Lichfield men and women are invited to kick-start the New Year by signing up to Cancer Research UK’s latest campaign.

Walk All Over Cancer involves participants getting sponsored to walk 10,000 steps every day for a month.


Paula Young, Cancer Research UK’s spokesperson for Staffordshire, said: “January is the perfect time to commit to get a bit more active in 2019 – and signing up to Walk All Over Cancer is a great way to kick-start a healthier lifestyle.

“Participants can tackle our Walk All Over Cancer challenge in their own way. They can take part on their own or ask family, friends and colleagues to join them.

“We are encouraging people to visit our website and to sign up now.  However, they don’t need to pull on their walking boots until March, when the warmer weather will make it even easier to get off the sofa and get moving. 

“The number of steps is equal to about five miles, based on the average person’s strides. That’s quite a challenge for many people.  But adopting small lifestyle changes – from walking to work or taking the stairs instead of the lift – will help make the goal feel achievable.

“By signing up now to take part in March, there’s lots of time to plan ways to fit in some extra steps every day.”

Keeping check on the number of steps taken each day has never been easier, with many smartphone apps, pedometers and wearable activity trackers.

Paula said: “Cancer survival has doubled since the early 1970s and Cancer Research UK’s work has been at the heart of that progress – but every step our doctors, nurses and scientists take relies on donations from the public and the tireless fundraising of our supporters.

“There are over 200 types of cancer and we need continued investment in research to help us find new ways to prevent, diagnose and treat them all.  That’s why we need people to step up to the challenge and register now to Walk All Over Cancer.”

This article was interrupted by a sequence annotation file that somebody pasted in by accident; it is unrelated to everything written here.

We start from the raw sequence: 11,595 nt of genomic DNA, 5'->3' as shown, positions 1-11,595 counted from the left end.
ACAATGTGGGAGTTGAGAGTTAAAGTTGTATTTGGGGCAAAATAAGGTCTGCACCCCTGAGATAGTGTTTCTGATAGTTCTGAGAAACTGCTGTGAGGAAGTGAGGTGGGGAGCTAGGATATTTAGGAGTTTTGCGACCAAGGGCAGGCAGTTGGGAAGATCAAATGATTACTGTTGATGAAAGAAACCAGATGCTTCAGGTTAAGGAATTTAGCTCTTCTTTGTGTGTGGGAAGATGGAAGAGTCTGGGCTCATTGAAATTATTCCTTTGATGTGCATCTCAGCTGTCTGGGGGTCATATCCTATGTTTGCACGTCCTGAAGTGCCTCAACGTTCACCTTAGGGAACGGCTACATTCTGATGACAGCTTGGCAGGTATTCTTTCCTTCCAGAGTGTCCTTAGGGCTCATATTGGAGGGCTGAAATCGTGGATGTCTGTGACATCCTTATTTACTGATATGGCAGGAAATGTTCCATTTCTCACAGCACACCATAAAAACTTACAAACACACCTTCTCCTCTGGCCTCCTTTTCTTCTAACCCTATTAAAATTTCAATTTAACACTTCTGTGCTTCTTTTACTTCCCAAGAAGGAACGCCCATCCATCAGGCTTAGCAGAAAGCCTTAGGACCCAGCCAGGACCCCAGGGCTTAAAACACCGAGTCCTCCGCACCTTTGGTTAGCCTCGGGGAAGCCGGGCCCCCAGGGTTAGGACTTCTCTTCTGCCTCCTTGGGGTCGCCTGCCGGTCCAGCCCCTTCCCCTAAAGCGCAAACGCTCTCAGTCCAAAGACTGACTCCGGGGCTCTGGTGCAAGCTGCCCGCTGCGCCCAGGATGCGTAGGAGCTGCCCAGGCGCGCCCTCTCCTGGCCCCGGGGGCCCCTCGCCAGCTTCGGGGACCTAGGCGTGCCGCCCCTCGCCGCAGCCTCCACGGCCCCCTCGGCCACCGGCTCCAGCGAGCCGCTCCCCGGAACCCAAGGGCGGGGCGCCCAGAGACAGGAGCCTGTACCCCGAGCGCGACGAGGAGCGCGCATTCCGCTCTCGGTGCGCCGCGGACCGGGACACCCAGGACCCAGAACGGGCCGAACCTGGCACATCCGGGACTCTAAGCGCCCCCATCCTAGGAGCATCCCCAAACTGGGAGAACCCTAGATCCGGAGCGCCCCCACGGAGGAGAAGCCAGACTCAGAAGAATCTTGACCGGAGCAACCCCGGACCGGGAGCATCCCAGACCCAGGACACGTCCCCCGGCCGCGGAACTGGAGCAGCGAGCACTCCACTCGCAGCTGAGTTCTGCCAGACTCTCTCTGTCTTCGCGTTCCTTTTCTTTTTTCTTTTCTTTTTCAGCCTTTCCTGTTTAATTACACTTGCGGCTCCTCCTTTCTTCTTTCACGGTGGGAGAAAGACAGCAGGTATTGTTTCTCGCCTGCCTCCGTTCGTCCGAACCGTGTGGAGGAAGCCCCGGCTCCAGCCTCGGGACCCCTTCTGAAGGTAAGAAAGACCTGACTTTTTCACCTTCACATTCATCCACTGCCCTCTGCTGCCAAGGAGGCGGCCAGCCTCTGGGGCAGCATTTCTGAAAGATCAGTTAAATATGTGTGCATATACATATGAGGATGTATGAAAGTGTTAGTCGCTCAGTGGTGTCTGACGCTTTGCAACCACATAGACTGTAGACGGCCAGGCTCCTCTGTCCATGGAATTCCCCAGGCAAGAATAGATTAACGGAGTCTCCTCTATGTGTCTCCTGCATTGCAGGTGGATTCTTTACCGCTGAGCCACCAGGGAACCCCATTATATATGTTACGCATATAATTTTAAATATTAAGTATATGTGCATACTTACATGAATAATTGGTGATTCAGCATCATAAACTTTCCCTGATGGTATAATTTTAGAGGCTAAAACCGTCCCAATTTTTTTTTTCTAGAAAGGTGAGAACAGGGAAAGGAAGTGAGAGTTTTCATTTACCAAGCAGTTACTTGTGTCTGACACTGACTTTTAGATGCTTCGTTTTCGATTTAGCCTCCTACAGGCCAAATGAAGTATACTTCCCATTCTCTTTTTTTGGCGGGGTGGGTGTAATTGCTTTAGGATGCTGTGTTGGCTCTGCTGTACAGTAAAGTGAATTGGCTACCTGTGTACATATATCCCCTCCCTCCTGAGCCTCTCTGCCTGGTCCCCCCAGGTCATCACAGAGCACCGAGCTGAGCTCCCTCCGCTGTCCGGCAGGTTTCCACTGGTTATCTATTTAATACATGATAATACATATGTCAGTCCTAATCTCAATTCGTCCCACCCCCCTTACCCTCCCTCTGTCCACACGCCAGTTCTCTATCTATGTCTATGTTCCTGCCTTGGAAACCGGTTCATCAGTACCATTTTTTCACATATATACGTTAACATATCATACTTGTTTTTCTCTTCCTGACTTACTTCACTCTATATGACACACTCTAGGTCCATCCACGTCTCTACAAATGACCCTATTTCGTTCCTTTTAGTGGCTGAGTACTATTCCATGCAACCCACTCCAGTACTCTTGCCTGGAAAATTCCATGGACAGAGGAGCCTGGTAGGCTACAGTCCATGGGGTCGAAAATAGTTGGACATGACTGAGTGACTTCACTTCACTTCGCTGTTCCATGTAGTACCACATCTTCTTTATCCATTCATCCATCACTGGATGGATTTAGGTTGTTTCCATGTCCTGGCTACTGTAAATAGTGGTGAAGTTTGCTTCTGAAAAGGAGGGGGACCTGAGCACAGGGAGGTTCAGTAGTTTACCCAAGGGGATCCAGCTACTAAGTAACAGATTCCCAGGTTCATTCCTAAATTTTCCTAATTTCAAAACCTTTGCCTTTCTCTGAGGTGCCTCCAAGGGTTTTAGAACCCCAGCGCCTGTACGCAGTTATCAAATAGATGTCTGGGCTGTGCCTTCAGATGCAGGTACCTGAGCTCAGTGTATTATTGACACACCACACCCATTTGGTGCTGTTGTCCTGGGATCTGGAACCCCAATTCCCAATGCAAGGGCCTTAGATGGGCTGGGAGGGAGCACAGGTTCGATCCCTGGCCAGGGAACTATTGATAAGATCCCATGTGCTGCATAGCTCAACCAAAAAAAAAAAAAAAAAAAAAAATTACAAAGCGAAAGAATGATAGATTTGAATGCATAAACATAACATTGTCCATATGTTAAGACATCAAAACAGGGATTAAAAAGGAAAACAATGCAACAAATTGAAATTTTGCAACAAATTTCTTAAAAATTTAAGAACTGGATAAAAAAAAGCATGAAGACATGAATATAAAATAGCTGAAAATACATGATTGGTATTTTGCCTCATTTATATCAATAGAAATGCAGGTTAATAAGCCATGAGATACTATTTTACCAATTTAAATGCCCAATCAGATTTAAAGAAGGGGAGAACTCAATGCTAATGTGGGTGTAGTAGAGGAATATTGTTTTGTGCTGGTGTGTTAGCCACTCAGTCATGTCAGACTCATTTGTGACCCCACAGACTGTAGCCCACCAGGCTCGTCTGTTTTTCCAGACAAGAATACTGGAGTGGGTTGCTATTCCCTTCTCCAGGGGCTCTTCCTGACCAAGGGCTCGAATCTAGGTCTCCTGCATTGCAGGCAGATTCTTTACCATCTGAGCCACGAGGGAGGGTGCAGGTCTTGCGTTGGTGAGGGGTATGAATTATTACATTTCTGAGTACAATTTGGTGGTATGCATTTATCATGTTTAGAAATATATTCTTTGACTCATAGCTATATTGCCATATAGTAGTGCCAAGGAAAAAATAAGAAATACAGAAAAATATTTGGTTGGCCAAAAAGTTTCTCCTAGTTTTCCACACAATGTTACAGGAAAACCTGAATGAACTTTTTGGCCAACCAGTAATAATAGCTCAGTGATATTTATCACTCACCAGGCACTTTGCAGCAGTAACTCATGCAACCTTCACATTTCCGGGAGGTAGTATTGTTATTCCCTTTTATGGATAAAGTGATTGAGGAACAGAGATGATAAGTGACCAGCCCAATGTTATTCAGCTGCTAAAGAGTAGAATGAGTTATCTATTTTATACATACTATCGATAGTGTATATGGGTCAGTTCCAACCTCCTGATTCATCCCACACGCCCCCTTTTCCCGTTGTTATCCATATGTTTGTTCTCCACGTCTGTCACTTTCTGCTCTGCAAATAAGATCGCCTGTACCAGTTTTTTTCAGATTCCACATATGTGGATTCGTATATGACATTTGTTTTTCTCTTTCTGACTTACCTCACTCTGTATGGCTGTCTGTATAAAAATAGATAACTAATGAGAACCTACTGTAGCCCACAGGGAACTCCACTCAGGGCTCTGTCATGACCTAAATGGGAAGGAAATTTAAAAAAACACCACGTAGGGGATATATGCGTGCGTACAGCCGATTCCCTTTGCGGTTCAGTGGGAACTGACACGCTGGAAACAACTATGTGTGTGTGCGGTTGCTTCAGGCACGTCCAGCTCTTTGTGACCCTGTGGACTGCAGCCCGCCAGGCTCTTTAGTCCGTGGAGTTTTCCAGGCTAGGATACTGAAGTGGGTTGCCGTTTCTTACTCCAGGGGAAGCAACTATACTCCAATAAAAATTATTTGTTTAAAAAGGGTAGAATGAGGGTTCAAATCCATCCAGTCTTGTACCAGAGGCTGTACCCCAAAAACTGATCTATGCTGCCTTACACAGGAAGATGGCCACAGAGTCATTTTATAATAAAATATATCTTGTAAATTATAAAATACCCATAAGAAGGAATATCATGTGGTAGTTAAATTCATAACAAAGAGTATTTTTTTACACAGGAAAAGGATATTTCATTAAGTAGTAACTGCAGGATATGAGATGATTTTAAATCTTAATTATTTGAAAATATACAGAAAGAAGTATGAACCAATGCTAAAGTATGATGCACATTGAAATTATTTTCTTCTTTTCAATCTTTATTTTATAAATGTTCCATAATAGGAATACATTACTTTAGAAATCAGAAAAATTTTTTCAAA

To sign up and receive a fundraising pack, with tips and ideas to help with the challenge, visit www.cruk.org/walkallover

Founder of LichfieldLive and editor of the site.

One reply on “People in Lichfield and Burntwood urged to sign up for new Cancer Research UK campaign”

  1. Charity is always well meant by the giver, and also well received. It is very big business these days with commensurate remuneration. This charity (for instance) pays the C.E.O. some £244,000 and fifty or so others £100,000 and above, there is extensive staff levels below this. Plus pension and other perks of course. Its work is not strictly in keeping with its title as only a proportion of the income goes to research. The majority of the research is in outside facilities which it helps to fund in various ways. The reading of their report and accounts is interesting although you have to get past the first fifty pages to reach any figures. It is not uncommon. There are some 200,000 registered charities (200 for cats!). Doubtless many are legitimate, but it is worth considering whether your generosity is being used for the purpose you intend. It has always concerned me that the price of cancer drugs is always so high in spite of the many millions (even billions) given for research by donation. Strangely the reason given is always research costs.

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